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In the Focus

Prof Su-Jong Jeong of SUSTech’s School of Environmental Science publishes new research on intensification of terrestrial carbon cycle under greenhouse warming

Nov 27, 2017 Research

On November 22, Dr. Su-Jong Jeong, an associate professor from the School of Environmental Science and Engineering at SUSTech, published a paper entitled “Intensification of terrestrial carbon cycle related to El Niño–Southern Oscillation under greenhouse warming” in Nature Communications as a corresponding author.

The terrestrial carbon cycle is strongly influenced by El Niño/Southern Oscillation (ENSO), but how this relationship will change in the future is not clear. Here the authors use state-of-the-art earth system models to show that the sensitivity of the carbon cycle to ENSO will increase under future climate change.

The researchers find that the sensitivity of the terrestrial carbon flux to ENSO will be enhanced under greenhouse warming by 44% (±15%), indicating a future amplification of carbon–climate interactions. In a warm climate, depletion of soil moisture increases temperature response in a given ENSO event, thereby amplifying the ENSO–carbon cycle coupling. This result suggests that the ENSO-related carbon cycle will be enhanced by hydroclimate changes caused by anthropogenic forcing.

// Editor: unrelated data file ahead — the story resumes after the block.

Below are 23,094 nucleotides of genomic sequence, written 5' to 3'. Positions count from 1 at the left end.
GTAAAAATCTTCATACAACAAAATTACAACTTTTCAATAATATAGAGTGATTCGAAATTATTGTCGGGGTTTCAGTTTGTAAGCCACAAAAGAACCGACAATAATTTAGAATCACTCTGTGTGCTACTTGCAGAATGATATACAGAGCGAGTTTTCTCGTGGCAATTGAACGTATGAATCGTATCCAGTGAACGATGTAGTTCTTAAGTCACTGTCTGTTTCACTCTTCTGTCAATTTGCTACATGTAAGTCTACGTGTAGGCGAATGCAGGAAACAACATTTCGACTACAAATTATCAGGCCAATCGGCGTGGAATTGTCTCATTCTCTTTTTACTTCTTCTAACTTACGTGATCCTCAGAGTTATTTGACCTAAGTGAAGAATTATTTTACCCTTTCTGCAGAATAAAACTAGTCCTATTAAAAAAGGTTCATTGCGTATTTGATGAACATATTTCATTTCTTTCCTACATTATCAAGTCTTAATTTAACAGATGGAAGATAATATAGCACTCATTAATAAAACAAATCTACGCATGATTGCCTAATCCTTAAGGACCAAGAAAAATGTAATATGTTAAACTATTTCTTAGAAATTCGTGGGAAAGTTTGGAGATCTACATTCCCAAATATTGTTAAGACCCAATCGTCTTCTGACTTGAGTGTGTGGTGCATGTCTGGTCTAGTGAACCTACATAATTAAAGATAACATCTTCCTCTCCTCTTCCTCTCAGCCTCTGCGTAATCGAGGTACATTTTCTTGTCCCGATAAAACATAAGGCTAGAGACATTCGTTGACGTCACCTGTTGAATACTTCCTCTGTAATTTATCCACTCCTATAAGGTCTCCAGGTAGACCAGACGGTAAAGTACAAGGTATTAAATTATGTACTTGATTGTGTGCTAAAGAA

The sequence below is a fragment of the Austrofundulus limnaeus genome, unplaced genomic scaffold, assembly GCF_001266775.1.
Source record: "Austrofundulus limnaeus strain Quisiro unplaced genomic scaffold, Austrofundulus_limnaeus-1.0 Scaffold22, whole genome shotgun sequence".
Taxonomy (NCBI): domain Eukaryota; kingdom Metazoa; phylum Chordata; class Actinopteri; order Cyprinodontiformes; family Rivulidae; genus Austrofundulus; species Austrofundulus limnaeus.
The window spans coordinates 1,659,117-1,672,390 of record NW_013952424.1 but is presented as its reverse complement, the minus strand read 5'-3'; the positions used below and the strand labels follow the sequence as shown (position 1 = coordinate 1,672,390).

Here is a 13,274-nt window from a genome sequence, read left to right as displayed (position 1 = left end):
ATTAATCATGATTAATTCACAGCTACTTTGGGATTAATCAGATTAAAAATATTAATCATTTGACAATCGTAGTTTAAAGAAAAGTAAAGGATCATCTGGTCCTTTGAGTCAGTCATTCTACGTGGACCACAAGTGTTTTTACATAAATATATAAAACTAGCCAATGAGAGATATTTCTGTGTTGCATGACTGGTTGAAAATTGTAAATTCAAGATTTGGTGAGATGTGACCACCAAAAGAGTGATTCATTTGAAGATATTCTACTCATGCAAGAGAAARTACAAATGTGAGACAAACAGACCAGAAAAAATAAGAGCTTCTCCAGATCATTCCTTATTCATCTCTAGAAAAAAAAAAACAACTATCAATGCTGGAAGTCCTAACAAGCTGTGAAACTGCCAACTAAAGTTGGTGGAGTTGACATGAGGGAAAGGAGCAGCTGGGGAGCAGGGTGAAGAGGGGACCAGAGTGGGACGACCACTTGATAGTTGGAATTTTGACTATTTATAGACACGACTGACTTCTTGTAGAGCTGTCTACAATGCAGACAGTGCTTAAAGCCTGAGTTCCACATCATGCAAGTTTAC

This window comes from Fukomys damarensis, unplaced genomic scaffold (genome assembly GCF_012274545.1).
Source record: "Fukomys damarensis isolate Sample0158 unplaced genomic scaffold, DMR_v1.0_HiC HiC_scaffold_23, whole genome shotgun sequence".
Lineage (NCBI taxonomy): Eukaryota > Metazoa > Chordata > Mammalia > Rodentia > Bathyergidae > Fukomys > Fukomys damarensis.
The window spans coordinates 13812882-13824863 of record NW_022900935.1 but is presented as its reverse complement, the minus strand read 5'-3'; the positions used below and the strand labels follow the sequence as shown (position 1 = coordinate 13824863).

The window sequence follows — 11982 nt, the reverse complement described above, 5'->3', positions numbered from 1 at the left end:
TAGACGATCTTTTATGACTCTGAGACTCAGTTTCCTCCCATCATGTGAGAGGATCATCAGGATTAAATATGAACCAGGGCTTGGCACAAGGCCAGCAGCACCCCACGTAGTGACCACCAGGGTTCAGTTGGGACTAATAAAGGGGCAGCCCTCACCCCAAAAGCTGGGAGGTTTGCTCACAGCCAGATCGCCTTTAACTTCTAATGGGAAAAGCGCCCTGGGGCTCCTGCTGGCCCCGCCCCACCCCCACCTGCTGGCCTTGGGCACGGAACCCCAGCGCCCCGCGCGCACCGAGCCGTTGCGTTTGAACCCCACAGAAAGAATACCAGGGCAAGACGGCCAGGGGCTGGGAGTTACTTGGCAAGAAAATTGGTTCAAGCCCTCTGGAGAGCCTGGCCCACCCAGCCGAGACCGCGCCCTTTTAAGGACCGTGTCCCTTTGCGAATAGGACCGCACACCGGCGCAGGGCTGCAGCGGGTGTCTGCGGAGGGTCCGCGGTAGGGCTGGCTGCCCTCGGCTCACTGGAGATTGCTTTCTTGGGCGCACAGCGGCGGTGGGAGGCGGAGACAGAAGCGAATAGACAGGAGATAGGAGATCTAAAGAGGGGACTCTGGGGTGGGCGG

Prof. Su-Jong Jeong said, “Authors in this paper also published a paper in Nature Geoscience last July. The present study is the follow up of the previous paper in Nature Geoscience. We are currently working on a new paper about global scale assessment of wildfire-induced carbon cycle. This will be the third paper in our team.”

The first author of this paper, Jin-Soo Kim, said, “I visited SUSTech twice every summer. Because Prof. Su-Jong Jeong covered all expenses during my visits to SUSTech and he provided excellent guidance to improve my research ability, I have been able to publish two Nature series papers in Nature Geoscience and Nature Communications. I really appreciate the support from Prof. Su-Jong Jeong and SUSTech.”


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